Spurr Court parking lay-by
Bachelor Hill
Askham Lane

Fly tipping, dumping and litter were increasing problems in West York

The Coop launched an imaginative scheme where shoppers could nominate a local voluntary body to receive a grant based on what that had spent in a local store. The Foxwood Residents Association raised around £2000 from the scheme

The Joseph Rowntree Housing Trust also became more active in the Foxwood area. They tidied up the Teal Drive playground and would later in the year start a “drop in” open session at the local community centre. Sadly the slide disappeared from the playground and has not yet been restored.

Teal Drive Play area

The winter brought the usual problems with vehicle damage to grass verges. Part of the problem was the glacial progress being made in “eco grid” (matrix) surfacing of the verges to protect them .

Thoresby Road

The Council announced that it had produced a final, final draft Local Plan. The plan would define the size of the City for the next 25 years. Recent national population growth forecasts had been substantially refined downwards despite which some landowners and developers are currently trying to persuade an Inspector that the City should grow by more than 20%!

Following a relatively mild winter, Spring arrived in March and with it the daffodils that residents had been planting over the years.

Foxwood Park

and also other issues!

PROW application

The Council was cautioned by the Ombudsman for taking several years to determine Public Right of Way (PROW) applications in the City. In west York an application for a PROW had been lodged with the council for the link across Acomb Moor which connects Foxwood Lane and Osprey Close. The York Council say it will determine the application in February 2020.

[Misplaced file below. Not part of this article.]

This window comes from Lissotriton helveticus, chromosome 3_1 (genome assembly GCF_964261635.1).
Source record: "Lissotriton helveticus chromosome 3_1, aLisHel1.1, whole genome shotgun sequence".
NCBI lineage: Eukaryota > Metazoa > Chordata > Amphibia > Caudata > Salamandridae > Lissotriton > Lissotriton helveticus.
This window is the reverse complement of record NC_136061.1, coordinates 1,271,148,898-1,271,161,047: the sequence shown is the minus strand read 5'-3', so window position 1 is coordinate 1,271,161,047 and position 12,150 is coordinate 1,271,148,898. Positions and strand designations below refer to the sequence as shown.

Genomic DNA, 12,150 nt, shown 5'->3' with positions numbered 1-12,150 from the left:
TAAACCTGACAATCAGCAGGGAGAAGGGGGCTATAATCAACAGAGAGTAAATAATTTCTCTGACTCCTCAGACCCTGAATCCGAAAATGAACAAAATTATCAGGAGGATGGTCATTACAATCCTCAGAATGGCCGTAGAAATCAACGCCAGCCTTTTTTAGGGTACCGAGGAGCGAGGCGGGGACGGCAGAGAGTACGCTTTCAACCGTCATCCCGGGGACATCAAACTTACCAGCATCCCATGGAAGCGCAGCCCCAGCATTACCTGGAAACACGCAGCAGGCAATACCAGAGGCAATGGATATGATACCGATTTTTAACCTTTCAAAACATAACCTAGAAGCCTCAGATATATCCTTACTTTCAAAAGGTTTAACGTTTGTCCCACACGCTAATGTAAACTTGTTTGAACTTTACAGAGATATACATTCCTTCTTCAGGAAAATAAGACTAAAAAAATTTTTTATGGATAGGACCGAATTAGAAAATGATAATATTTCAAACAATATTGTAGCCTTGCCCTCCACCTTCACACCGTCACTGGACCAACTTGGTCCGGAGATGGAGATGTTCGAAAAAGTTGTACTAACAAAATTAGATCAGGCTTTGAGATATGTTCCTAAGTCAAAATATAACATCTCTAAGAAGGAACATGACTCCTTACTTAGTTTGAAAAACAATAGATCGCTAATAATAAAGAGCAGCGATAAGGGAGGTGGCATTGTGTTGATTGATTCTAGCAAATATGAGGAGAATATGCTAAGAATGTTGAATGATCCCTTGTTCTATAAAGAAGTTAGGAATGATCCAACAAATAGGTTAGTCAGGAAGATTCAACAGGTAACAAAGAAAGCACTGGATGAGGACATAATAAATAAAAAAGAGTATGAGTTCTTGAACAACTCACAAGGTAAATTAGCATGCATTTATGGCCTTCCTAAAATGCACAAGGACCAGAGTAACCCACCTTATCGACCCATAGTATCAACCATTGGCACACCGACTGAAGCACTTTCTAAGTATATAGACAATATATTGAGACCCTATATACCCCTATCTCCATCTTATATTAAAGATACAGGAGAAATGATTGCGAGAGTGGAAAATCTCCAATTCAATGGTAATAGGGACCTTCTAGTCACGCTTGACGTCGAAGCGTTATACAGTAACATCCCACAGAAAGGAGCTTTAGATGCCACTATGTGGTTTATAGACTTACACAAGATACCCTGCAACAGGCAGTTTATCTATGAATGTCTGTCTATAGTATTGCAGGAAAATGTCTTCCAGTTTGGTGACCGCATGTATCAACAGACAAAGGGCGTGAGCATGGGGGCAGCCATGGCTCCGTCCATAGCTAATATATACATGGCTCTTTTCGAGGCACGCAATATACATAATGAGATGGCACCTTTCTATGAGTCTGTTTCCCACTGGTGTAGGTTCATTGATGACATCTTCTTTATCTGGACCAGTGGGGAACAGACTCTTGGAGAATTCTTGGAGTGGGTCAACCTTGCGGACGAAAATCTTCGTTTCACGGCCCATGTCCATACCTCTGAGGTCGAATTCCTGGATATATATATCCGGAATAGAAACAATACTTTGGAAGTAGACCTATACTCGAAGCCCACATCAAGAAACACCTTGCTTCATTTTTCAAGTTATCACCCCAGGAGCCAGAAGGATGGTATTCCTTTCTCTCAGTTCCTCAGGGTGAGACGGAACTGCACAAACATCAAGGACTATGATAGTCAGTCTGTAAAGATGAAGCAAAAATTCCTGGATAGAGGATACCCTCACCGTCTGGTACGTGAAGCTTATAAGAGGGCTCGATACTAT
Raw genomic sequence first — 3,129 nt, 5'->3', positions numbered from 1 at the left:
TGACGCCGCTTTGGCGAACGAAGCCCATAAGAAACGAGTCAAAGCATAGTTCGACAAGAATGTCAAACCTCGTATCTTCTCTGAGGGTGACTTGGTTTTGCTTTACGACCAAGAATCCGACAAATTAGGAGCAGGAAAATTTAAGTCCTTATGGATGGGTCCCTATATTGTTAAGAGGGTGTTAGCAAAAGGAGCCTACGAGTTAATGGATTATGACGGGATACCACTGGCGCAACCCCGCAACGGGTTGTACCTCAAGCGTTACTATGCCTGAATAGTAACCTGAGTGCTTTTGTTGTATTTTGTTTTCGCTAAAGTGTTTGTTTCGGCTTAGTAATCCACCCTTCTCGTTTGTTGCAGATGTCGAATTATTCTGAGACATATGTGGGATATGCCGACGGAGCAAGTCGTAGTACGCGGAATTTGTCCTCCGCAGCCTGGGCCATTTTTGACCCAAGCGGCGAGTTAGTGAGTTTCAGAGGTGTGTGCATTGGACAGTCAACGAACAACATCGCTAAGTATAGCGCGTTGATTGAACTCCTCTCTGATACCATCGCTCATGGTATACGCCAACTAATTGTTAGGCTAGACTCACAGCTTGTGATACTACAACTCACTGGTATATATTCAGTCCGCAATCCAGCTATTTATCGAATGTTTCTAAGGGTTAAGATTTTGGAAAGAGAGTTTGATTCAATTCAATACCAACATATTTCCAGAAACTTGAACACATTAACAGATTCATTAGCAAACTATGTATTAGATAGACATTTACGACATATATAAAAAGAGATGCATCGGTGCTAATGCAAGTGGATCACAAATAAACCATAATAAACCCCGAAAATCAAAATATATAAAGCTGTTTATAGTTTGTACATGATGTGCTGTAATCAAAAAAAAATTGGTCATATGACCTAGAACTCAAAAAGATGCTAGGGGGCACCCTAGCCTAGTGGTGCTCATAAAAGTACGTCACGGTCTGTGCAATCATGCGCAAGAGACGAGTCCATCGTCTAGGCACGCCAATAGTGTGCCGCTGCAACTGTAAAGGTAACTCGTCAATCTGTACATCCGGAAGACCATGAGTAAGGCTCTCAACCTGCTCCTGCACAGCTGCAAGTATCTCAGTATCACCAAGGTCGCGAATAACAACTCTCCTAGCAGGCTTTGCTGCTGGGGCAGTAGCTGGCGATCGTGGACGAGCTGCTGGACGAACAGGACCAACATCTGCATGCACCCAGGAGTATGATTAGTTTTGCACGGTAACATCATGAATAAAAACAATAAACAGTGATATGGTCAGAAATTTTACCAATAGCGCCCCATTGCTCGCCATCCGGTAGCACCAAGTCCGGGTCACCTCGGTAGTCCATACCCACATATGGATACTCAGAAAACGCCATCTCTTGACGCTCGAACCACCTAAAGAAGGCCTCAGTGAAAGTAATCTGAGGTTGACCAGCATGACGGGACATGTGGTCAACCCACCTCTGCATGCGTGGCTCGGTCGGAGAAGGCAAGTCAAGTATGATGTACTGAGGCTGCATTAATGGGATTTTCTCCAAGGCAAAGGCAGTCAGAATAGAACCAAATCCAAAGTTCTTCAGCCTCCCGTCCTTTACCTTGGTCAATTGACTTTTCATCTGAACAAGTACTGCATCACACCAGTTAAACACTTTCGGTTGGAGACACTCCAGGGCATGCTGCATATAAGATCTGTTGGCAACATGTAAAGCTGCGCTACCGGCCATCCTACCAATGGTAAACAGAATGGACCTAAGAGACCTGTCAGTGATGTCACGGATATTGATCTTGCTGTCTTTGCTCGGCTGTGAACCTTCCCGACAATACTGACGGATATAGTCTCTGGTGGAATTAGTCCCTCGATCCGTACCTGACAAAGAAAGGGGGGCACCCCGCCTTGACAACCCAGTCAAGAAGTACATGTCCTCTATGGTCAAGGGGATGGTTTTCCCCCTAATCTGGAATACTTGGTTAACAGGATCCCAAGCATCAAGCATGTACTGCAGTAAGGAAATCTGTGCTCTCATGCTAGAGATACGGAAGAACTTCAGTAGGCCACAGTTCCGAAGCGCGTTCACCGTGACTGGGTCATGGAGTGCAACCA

In Woodthorpe/Acomb Park a very controversial planning application was made which would have seen the area between Moor Lane and the Askham Bogs nature reserve developed. Although rejected by the local Planning Committee, the application was subject to an appeal the results of which are expected in the new year.

Flooding was never far from the news.

As well as Environment Agency works aimed at preventing flooding from rivers and water courses, the Council looked at the separate issue of surface water flooding. This relates the adequacy of drainage pipes in the urban area.

The efforts of the residents association had resulted in paths being strimmed in several areas. The areas concerned looked much improved.

Path strimming works

The flashing speed warning sign on Wetherby Road had been removed. The sign had cautioned drivers entering the City at more than the 30 mph limit.

Councillors blamed each other for the disappearance of the sign

Unlet Garage in Chapelfields

Empty Council garages were a source of irritation to some residents. They mean a loss of income (there are waiting lists for all garages) but also increase “on street” parking problems. One garage in Chapefields had been empty of over a year apparently waiting for a new door.

Castle/Piccadilly site

The Council published further options for the redevelopment of the Castle Piccadilly site. They would later seek planning permission for a replacement car park for Castle. It would be a multi storey building in St Georges Field.

A major revamp of the area around the railway station entrance was announced. The Queen Street bridge would be demolished.

York Railway Station revamp

More electric buses would be coming to York. Coincidentally an encouraging report (for bus operators) on public satisfaction with local services was published.

Electric buses

Mandatory energy efficiency target for new homes to be considered by York Council

The York Council is set to ask the government to set high standards of insulation for new home built over the next decade. A meeting on 6th January will consider proposed changes to building regulations for new homes.

York Council report

The government sees a choice between either a 20% or 31% reduction in carbon emissions from new homes. Both options would see higher thermal insulation  standards linked typically with triple glazing and minimal heat loss from walls, ceilings and roofs, plus a waste water heat recovery system.  

The higher standard is achieved by mandating the installation of Photovoltaic cells on roofs (They convert sunlight to electricity).